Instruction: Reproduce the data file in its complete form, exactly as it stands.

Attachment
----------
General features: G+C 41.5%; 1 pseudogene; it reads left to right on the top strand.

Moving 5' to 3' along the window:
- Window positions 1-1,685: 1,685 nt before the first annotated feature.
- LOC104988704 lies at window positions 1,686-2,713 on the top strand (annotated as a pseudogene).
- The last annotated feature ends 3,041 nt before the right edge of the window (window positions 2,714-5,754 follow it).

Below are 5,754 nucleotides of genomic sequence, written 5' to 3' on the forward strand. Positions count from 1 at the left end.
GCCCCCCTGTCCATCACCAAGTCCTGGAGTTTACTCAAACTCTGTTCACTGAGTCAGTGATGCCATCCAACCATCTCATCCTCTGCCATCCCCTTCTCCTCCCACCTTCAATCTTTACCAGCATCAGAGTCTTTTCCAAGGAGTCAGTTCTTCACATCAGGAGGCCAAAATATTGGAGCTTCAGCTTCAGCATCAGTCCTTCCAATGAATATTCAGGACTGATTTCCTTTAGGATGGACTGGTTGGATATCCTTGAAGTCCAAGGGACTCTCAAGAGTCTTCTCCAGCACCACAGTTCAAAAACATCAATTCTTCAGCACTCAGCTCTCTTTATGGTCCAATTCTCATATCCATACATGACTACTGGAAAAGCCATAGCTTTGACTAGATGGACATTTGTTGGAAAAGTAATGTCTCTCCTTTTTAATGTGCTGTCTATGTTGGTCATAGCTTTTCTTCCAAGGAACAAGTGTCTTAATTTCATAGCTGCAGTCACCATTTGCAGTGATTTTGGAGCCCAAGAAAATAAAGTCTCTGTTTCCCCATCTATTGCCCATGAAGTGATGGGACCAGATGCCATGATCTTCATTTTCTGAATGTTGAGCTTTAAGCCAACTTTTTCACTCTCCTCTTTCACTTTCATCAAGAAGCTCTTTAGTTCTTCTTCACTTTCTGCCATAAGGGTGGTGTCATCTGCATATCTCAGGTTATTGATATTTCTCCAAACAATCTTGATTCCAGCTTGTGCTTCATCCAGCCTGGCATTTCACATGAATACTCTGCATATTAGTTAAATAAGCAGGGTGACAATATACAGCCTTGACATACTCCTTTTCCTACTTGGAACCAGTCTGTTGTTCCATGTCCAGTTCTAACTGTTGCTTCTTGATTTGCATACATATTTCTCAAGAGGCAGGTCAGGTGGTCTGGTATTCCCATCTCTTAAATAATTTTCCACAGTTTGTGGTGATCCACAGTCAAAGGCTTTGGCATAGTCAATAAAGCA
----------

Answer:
General features: G+C 41.5%; 1 pseudogene; it reads left to right on the top strand.

Moving 5' to 3' along the window:
- Window positions 1-1,685: 1,685 nt before the first annotated feature.
- LOC104988704 lies at window positions 1,686-2,713 on the top strand (annotated as a pseudogene).
- The last annotated feature ends 3,041 nt before the right edge of the window (window positions 2,714-5,754 follow it).

Below are 5,754 nucleotides of genomic sequence, written 5' to 3' on the forward strand. Positions count from 1 at the left end.
GCCCCCCTGTCCATCACCAAGTCCTGGAGTTTACTCAAACTCTGTTCACTGAGTCAGTGATGCCATCCAACCATCTCATCCTCTGCCATCCCCTTCTCCTCCCACCTTCAATCTTTACCAGCATCAGAGTCTTTTCCAAGGAGTCAGTTCTTCACATCAGGAGGCCAAAATATTGGAGCTTCAGCTTCAGCATCAGTCCTTCCAATGAATATTCAGGACTGATTTCCTTTAGGATGGACTGGTTGGATATCCTTGAAGTCCAAGGGACTCTCAAGAGTCTTCTCCAGCACCACAGTTCAAAAACATCAATTCTTCAGCACTCAGCTCTCTTTATGGTCCAATTCTCATATCCATACATGACTACTGGAAAAGCCATAGCTTTGACTAGATGGACATTTGTTGGAAAAGTAATGTCTCTCCTTTTTAATGTGCTGTCTATGTTGGTCATAGCTTTTCTTCCAAGGAACAAGTGTCTTAATTTCATAGCTGCAGTCACCATTTGCAGTGATTTTGGAGCCCAAGAAAATAAAGTCTCTGTTTCCCCATCTATTGCCCATGAAGTGATGGGACCAGATGCCATGATCTTCATTTTCTGAATGTTGAGCTTTAAGCCAACTTTTTCACTCTCCTCTTTCACTTTCATCAAGAAGCTCTTTAGTTCTTCTTCACTTTCTGCCATAAGGGTGGTGTCATCTGCATATCTCAGGTTATTGATATTTCTCCAAACAATCTTGATTCCAGCTTGTGCTTCATCCAGCCTGGCATTTCACATGAATACTCTGCATATTAGTTAAATAAGCAGGGTGACAATATACAGCCTTGACATACTCCTTTTCCTACTTGGAACCAGTCTGTTGTTCCATGTCCAGTTCTAACTGTTGCTTCTTGATTTGCATACATATTTCTCAAGAGGCAGGTCAGGTGGTCTGGTATTCCCATCTCTTAAATAATTTTCCACAGTTTGTGGTGATCCACAGTCAAAGGCTTTGGCATAGTCAATAAAGCA